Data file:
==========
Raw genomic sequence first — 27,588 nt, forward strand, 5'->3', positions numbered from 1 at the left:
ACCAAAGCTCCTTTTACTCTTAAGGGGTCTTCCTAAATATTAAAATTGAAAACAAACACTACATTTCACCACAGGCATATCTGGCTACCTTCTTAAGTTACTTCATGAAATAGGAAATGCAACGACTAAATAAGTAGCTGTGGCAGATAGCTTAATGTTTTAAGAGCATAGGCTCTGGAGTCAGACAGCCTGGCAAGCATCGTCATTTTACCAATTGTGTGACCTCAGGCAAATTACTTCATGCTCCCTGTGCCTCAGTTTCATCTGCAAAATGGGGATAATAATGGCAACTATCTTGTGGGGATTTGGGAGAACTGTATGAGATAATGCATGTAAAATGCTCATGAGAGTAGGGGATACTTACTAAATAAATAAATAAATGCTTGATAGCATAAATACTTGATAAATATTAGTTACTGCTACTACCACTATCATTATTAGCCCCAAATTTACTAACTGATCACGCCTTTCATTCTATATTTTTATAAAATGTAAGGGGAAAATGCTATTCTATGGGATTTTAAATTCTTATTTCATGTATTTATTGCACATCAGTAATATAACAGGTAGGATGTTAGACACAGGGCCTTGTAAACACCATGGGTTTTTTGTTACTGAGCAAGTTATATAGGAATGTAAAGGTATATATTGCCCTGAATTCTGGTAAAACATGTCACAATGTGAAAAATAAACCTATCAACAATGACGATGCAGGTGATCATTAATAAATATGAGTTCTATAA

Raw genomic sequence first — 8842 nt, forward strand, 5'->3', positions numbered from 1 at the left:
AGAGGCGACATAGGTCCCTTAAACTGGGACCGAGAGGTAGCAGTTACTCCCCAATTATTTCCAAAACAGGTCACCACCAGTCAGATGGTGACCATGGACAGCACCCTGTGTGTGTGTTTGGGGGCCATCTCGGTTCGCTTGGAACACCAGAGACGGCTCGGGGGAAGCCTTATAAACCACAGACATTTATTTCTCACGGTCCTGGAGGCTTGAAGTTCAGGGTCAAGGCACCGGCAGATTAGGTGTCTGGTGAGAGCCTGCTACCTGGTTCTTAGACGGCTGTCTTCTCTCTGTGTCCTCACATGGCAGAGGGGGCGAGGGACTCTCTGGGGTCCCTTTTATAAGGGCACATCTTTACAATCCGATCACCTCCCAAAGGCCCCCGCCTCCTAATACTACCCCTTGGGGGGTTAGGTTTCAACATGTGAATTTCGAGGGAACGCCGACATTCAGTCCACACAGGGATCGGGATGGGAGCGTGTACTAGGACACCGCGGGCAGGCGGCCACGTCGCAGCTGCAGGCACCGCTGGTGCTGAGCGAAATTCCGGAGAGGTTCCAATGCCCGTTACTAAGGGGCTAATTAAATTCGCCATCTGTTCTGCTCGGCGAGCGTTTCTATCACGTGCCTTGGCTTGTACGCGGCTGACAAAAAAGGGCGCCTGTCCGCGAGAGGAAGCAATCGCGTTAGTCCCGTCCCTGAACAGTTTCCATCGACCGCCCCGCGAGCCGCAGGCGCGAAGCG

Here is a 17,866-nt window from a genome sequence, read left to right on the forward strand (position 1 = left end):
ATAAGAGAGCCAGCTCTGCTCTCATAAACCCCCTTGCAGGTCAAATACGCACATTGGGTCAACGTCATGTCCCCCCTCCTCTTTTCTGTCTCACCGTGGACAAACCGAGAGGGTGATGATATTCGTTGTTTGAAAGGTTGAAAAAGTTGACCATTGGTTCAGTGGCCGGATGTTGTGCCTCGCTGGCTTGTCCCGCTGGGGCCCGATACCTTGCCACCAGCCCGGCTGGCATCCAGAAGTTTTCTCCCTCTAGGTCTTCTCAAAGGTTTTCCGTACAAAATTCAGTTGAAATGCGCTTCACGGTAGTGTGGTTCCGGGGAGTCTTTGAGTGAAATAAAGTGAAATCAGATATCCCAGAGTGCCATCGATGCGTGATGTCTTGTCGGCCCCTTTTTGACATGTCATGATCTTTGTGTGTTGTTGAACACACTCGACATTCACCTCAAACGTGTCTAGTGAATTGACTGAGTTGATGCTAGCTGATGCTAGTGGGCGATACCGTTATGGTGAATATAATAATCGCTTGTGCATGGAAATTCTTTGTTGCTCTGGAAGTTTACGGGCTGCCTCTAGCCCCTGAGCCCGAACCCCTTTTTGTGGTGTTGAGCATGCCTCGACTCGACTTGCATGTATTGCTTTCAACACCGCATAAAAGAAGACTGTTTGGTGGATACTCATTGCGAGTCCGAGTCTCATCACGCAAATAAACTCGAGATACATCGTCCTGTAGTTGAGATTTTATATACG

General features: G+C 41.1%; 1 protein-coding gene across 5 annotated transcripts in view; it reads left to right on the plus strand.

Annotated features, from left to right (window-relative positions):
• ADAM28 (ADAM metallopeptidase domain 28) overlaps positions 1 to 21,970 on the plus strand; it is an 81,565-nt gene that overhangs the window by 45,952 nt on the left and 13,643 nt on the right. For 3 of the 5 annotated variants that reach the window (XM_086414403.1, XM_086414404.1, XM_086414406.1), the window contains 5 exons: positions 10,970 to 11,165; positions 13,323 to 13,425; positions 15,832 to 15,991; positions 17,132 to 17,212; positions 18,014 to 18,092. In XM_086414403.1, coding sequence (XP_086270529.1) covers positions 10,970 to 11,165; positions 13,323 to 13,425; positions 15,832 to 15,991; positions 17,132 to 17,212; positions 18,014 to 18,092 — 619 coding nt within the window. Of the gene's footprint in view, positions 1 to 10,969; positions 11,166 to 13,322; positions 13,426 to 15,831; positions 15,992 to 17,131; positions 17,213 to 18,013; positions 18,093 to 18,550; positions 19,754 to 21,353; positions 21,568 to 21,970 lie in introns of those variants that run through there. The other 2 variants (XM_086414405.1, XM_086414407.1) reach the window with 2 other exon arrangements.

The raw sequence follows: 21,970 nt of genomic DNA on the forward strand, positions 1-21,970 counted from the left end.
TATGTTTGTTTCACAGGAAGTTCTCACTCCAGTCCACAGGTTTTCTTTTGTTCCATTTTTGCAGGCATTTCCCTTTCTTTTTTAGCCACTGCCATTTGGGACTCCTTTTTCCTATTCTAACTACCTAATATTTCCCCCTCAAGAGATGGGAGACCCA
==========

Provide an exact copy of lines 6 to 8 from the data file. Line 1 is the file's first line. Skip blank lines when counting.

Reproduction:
ATAAGAGAGCCAGCTCTGCTCTCATAAACCCCCTTGCAGGTCAAATACGCACATTGGGTCAACGTCATGTCCCCCCTCCTCTTTTCTGTCTCACCGTGGACAAACCGAGAGGGTGATGATATTCGTTGTTTGAAAGGTTGAAAAAGTTGACCATTGGTTCAGTGGCCGGATGTTGTGCCTCGCTGGCTTGTCCCGCTGGGGCCCGATACCTTGCCACCAGCCCGGCTGGCATCCAGAAGTTTTCTCCCTCTAGGTCTTCTCAAAGGTTTTCCGTACAAAATTCAGTTGAAATGCGCTTCACGGTAGTGTGGTTCCGGGGAGTCTTTGAGTGAAATAAAGTGAAATCAGATATCCCAGAGTGCCATCGATGCGTGATGTCTTGTCGGCCCCTTTTTGACATGTCATGATCTTTGTGTGTTGTTGAACACACTCGACATTCACCTCAAACGTGTCTAGTGAATTGACTGAGTTGATGCTAGCTGATGCTAGTGGGCGATACCGTTATGGTGAATATAATAATCGCTTGTGCATGGAAATTCTTTGTTGCTCTGGAAGTTTACGGGCTGCCTCTAGCCCCTGAGCCCGAACCCCTTTTTGTGGTGTTGAGCATGCCTCGACTCGACTTGCATGTATTGCTTTCAACACCGCATAAAAGAAGACTGTTTGGTGGATACTCATTGCGAGTCCGAGTCTCATCACGCAAATAAACTCGAGATACATCGTCCTGTAGTTGAGATTTTATATACG

General features: G+C 41.1%; 1 protein-coding gene across 5 annotated transcripts in view; it reads left to right on the plus strand.

Annotated features, from left to right (window-relative positions):